Listen up, and listen good. Mrs. Campbell didn’t come to class today, and you know what that means: it’s time for all you hopeless chucklefucks to watch how it’s done. All you open-mic wannabes better get out your gel pens and take notes on how to bring the laughs. This ain’t your daddy’s whoopie-cushion shit, nah. This is gonna earn me Class Clown senior superlative nine years out.

So in Mrs. Campbell's place, the principal sent us—get this—Mr. O’Briley. This poor sap. He smells like unearned confidence and unleaded gasoline. Listen, I know my mom still dresses me and all, but my man here came to work wearing suspenders WITH a belt. I was gonna go easy on this dude, but alas, the vein is just too rich.

Sure, Mr. O’Briley might think he knows how to handle third graders. Just play a movie on the projector and we’ll all be putty in your hands, right? Doze off behind the desk and dream about the G.I. Bill or whatever?

Mr. O’Briley hesitates for a moment before calling the next name. He pretends that nothing is amiss, but we all heard the crack. His psyche is shattered.

Heh, as if I’ll ever FUCKING let you get that far. Your wobbling knees will fail you as you stand before me, and as you crumble in despair, you will realize your dominion is merely a facade. No matter how loud you may beg for a reprieve, you must remember that Mrs. Campbell isn’t here. I’m here. And I have your ass until carline.

Great, he’s starting with attendance. I’ll do some easy crowdwork here. A lot of starters might do the ol’ Tyler-Two-Timer where you swap names with the kid sitting next to you. It’s a easy way to get the crowd on your side, and a great way to end up stuck in this dead-end town for the rest of your life telling people that your shtick is “just ‘too highbrow’ for SNL anyway.” The crown of comedy hangs heavy on my brow, and I will not disrespect its weight with cheap yuks such as that.

“Emma?” “Present.” A perfect setup. A softball, really.

“Gregory?” “Present.” Almost there.

“Joseph P.?” “Present.” Here it comes.

I dare destiny to blink as I stare it in the face. Mr. O’Briley calls my name. I lean back on my light blue plastic throne.


The laughter comes slowly at first, in stifled chuckles. This is what you want. You come out with the big hits too early, you got a one-way ticket to Mr. Hannigan’s office, and, buddy, ain’t no sense of humor in that office, I tell ya.

Mr. O’Briley hesitates for a moment before calling the next name. He pretends that nothing is amiss, but we all heard the crack. His psyche is shattered. Now he knows that “Mrs. Campbell” is just the name on the door; this is my classroom.

With attendance over, he turns his attention to the lesson plan. His naivete is almost charming. He doesn’t even see me hunched over behind my desk, seeming to reach into my backpack. And he certainly doesn’t see my other hand, the palm delicately placed over my mouth. With the precise expulsion of air into my palm, the rapid slapping of lips on palm recreates the ultimate comic noise that my patrons all clamor for: a “fart,” sounding as if from a butt.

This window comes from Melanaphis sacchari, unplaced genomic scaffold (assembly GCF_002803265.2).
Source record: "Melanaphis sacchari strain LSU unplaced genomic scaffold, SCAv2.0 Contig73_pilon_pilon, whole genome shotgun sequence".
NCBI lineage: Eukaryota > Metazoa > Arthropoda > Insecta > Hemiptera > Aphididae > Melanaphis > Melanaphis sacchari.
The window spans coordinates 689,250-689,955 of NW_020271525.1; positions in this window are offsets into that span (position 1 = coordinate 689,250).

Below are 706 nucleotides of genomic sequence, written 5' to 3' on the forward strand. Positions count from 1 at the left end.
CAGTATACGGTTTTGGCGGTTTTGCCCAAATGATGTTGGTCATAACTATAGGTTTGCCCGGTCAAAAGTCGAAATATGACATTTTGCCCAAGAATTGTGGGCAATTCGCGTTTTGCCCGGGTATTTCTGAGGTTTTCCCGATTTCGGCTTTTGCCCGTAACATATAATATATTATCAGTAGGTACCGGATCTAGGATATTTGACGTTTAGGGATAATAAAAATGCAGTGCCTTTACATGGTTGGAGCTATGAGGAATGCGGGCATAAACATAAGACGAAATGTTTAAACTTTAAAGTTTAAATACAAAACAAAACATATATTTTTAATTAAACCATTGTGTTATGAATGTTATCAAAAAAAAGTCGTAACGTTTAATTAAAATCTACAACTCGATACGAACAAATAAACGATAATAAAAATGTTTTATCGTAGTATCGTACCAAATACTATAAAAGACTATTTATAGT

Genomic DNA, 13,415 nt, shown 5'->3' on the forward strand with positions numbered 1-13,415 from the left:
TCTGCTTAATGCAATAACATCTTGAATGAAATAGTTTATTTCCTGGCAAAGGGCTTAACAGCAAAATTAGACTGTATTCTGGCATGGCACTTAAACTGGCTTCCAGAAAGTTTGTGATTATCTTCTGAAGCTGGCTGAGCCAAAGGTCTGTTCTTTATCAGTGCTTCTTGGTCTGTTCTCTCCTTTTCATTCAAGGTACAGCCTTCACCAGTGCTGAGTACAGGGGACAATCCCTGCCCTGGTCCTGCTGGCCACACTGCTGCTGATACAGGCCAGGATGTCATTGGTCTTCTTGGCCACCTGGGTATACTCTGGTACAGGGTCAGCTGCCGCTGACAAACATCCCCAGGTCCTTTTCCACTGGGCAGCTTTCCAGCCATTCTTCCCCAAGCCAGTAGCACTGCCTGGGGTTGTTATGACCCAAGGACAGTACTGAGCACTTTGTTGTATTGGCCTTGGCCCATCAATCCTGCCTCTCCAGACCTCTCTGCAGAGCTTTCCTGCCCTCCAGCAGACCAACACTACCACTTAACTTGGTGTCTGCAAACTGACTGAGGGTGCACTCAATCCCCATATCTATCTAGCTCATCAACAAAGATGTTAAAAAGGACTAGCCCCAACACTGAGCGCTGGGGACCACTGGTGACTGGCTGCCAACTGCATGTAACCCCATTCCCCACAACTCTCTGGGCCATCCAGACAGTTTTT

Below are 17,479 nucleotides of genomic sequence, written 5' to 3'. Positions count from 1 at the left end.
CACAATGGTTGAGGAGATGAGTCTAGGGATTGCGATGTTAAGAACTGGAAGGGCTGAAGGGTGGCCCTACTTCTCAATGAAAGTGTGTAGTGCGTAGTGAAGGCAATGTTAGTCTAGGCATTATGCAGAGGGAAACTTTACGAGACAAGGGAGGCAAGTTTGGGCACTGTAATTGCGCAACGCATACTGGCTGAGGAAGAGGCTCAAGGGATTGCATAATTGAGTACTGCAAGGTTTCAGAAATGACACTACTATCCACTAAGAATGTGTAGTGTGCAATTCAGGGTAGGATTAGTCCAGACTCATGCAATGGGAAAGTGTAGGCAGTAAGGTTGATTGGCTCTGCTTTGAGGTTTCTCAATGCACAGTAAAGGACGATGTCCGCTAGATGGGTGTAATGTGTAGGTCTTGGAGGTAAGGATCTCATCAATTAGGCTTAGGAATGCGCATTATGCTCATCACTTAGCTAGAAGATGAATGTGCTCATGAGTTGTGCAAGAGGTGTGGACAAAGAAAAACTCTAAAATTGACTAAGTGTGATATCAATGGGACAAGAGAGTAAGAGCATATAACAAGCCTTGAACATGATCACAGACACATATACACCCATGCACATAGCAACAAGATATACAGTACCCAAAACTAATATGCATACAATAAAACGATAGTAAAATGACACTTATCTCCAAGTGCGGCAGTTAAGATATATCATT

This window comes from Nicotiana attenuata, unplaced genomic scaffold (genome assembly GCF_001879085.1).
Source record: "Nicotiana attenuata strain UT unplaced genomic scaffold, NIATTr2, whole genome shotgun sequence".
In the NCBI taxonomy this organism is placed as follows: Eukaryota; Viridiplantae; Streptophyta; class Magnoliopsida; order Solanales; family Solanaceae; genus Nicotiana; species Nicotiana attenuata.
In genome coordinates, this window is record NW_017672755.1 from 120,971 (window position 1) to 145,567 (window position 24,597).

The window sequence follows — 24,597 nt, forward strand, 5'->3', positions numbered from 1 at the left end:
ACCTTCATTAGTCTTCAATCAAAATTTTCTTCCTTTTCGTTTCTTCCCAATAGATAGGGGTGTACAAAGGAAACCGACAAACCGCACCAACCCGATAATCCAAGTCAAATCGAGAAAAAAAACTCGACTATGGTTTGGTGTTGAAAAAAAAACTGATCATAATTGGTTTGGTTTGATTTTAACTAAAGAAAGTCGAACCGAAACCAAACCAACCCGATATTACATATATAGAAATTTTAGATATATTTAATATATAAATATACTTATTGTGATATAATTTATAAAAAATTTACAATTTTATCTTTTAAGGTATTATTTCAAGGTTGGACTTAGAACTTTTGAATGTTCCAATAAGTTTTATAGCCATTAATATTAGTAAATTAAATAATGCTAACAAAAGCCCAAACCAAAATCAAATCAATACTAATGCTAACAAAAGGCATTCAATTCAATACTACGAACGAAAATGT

“So, Mrs. Campbell left a note saying you’re on, uh, chapter 5 of–”


“Uh, yes, um, anyway, Mrs. Campbell’s note says–”

I take in some more air.


“Now, is somebody making far–”


If he asked anything after that, I couldn’t tell you. It’s lost to history now, silenced by the thunderous laughs of Mrs. Campbell’s classroom. Some even allege that they heard laughs from Mr. Langiello’s adjacent fourth grade classroom. A good sign, as empire always has its eye on the horizon.

I sit back up in my seat and catch a glimpse of Mr. O’Briley’s panicked visage. I’ve strained his authority through my comedy sieve, and all that remains is his pathetic, withered husk. He was always nothing, but now he can’t keep lying to himself. The best comedy emerges from truth, and it’s a damn shame, but the truth is, he doesn’t have what it takes to rule this classroom.

The lunch bell rings. It’s time to commune with the adoring masses. I’ll let them fight for a bit over who gets the honor of my companionship at their table, but I’ll ultimately make the rounds. Mayhaps I’ll collect a few Capri Suns as tribute. A good king graciously gets to know all of his lessers, after all.

I’ll also give Mr. O’Briley the dignity of 30 minutes to himself, to weep alone at his pretender’s desk. I just hope the contents of that thermos hearten you for what’s to come, Mr. O’Briley. You haven’t even heard my closer yet.